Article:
France Day 1 - Alsace

Getting on a plane to visit a foreign country is always an incredible feeling. It doesn't matter where you're going or why, there's no avoiding the sense of adventure associated with striking out and putting rubber to the road. This year it's been particularly complex to make this trip happen. Here at the K&L Spirits Department, we've made a commitment to finding you the best products from across the world. Typically, Driscoll and I travel as partners, but this year due to a number of factors we decided to split up to maximize our effectiveness. David and the wonderful Jeff Jones voyaged early to Scotland to secure some of the best values we've ever seen in Single Malt. During that same period, I had planned to visit Martinique to explore the island nation's Agricole Rhum industry. You may not have seen or heard anything about this Martinique trip because it never ended up happening. Instead, I have the great pleasure to announce that I’m pregnant and at that time I was advised travelling to the Caribbean was too risky for my wife and future child. That old Zika is a bitch.

Nonetheless, I'm committed to bringing new and exciting products back this year. That means redoubling our efforts in Scotland and French Brandy -Armagnac continues to be the most exciting and affordable brown spirit category in the world. We'll be releasing new single casks over the next few weeks and they will unquestionably be some of the best values you've ever seen in Scotch. But I also want to bring you new products, not to replace a bottle you've already got, but to open your mind to something new and exciting. Yesterday, I flew to Paris with exactly that goal. My first stop, while not exactly a sure thing yet could set K&L up to be partners with one the greatest names in Spirits across the world. 

For those of you who know what this means, you'll likely share my unbearable excitement. For those of you that don't, you'll have to just wait and see what comes of it.

I plan to redouble my efforts in French Whisky not simply because I love this country and the people who make these incredible products, but because I love the products we're bringing in. My goals are unabashedly selfish. I truly think that some of the best whisky being made right now is coming out of France. We're just scratching the surface so far, there's still so much more below. What I like about it beyond the care and quality they put into each drop, is that they are utterly focused on being themselves. So often we hear craft distillers say, "I can't do it better than the big guys, so I'm just going to be different." This attitude utterly kills me. Why are you different? I just don't see the point. It feels completely out of sink with the goals of creating a great product, something you WANT people to buy. It's also pretty damned self-centered. I get that starting a distillery, sometimes from scratch, you need to be self aggrandizing, but it so often leans towards arrogance rather than reverence that it turns me off. This is not a build it and they will come type of industry. If you’re going to be arrogant about what you’re doing, you better be damned well sure that it’s the best thing out there, not simply the best you can muster.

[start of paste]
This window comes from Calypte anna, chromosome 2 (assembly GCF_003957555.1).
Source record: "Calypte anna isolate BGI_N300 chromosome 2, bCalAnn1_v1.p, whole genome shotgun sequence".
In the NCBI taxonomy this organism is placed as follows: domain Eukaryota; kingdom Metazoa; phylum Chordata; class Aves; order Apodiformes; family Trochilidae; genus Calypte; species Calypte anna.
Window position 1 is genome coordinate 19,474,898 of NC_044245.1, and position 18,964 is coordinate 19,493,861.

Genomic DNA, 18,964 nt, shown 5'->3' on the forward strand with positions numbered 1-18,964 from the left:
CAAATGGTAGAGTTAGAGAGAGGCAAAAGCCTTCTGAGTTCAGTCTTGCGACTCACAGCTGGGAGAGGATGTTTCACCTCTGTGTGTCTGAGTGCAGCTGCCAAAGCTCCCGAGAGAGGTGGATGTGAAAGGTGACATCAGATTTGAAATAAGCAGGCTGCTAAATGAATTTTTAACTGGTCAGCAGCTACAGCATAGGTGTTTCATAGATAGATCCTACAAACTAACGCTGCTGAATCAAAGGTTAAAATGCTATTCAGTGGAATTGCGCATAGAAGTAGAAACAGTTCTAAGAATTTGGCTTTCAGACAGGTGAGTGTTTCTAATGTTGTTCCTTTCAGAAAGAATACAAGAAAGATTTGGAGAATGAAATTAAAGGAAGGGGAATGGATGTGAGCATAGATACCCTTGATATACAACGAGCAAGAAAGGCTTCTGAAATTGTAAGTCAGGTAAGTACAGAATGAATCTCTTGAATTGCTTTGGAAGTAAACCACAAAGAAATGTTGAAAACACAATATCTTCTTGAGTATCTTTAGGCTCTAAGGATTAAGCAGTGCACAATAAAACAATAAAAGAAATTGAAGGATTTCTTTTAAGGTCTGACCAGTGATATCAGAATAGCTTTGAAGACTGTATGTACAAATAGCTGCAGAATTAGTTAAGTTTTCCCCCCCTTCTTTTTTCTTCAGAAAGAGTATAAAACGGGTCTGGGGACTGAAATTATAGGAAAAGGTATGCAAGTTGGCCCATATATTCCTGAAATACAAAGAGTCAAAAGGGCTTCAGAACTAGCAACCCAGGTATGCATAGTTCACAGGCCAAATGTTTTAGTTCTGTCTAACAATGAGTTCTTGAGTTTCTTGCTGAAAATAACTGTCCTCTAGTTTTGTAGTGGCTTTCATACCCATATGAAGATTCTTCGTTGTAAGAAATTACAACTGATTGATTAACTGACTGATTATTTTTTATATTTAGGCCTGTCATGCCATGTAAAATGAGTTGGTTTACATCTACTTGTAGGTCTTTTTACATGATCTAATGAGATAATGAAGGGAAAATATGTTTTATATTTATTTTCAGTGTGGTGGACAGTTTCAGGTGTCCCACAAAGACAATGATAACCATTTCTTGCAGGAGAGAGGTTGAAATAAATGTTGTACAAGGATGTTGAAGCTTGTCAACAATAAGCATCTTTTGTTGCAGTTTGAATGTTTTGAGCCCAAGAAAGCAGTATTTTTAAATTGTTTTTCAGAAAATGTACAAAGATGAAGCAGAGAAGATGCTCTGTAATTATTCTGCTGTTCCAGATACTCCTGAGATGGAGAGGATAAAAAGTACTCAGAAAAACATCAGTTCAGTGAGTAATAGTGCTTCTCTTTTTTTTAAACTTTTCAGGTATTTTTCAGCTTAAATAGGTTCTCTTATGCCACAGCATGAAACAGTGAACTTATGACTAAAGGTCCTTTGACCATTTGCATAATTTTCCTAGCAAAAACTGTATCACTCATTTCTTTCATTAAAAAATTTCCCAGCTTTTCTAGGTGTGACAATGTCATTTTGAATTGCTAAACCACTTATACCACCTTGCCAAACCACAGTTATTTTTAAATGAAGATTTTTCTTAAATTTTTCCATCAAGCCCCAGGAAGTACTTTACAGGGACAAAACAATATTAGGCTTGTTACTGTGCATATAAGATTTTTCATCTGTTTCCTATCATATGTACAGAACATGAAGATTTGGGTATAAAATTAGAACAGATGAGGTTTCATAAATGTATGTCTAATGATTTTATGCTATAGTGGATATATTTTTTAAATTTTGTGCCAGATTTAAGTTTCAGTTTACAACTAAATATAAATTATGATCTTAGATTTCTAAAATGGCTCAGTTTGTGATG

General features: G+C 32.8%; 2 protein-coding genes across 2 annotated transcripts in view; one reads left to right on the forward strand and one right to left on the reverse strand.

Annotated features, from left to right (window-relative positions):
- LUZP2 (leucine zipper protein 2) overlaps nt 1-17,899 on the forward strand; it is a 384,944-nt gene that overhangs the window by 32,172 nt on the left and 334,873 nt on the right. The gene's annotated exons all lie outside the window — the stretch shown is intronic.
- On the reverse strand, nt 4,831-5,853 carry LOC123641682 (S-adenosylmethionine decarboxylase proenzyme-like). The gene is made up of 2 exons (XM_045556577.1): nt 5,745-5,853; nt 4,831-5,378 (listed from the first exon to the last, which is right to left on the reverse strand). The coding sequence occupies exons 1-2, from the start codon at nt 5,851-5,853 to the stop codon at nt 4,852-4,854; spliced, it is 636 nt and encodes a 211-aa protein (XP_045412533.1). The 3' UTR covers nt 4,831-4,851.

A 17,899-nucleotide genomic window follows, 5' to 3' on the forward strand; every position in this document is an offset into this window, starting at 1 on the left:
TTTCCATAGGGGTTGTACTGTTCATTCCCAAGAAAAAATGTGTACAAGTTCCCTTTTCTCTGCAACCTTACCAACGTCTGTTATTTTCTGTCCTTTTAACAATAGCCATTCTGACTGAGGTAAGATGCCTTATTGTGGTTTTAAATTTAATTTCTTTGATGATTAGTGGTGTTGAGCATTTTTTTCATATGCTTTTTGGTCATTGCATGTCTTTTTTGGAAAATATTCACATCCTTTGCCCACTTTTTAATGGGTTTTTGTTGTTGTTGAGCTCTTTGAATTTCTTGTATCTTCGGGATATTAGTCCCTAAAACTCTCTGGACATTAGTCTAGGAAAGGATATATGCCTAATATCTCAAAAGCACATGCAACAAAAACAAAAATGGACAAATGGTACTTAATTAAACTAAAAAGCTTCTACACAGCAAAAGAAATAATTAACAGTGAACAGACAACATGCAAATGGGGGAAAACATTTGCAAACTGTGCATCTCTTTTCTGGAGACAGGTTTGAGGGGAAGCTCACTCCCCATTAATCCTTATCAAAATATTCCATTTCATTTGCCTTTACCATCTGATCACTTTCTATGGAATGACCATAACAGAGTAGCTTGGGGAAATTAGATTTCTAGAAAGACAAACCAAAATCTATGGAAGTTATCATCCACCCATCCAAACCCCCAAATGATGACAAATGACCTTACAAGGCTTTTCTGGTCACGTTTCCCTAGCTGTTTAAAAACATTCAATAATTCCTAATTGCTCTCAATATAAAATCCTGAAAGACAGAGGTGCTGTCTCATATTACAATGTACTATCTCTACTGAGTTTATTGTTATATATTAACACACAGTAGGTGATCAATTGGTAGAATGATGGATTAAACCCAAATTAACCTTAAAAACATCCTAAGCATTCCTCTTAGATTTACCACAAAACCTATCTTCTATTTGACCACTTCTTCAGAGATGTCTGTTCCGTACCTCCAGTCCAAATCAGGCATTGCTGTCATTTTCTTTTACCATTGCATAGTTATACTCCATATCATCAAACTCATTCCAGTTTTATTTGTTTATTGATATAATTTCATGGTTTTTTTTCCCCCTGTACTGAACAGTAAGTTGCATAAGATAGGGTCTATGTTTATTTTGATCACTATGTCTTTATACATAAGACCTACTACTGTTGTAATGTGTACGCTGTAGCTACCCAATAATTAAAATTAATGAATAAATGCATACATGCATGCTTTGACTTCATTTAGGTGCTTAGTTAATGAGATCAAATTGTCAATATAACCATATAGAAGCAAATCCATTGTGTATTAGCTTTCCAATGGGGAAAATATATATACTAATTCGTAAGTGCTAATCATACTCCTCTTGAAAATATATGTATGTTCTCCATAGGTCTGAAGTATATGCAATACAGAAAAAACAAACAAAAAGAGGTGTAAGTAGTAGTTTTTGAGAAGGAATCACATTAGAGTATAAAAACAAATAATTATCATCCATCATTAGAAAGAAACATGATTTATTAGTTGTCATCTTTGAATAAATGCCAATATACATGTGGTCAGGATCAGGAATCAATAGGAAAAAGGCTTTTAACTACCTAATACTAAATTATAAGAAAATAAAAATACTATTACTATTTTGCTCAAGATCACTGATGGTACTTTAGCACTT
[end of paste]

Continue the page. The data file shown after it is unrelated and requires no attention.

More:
If you know that you've got strong competition, why not plan to do it better, try harder, be exceptional, rather than try to wiggle out of directly competing with the leaders in your category? There's a reason why Kentucky, Ireland, and Scotland have general practices that are ubiquitous across those industries. If you’re reinventing the wheel, you should probably make sure it works better than the one we’ve already got. But in that context, craft distillers France have a very different attitude. Their goals are simply to make a product with a sense of place, yes usually within the context of a greater category, but not necessarily as an affront or in competition to what Scotland has to offer. The quality of the journey goes without saying for these artisans, but for them the journey is not the goal. As I make my way down the Rhine valley with no idea what is to come, a feeling of adventure is what I crave and indeed I have it, but I will continue to remind myself that this journey is not the goal. It is only our garden from which we must pick the ripest fruit. Tonight to Burgundy and then onwards to Gascogne... 

Sometimes the journey is pretty damned amazing though.

-David Othenin-Girard

David Othenin-Girard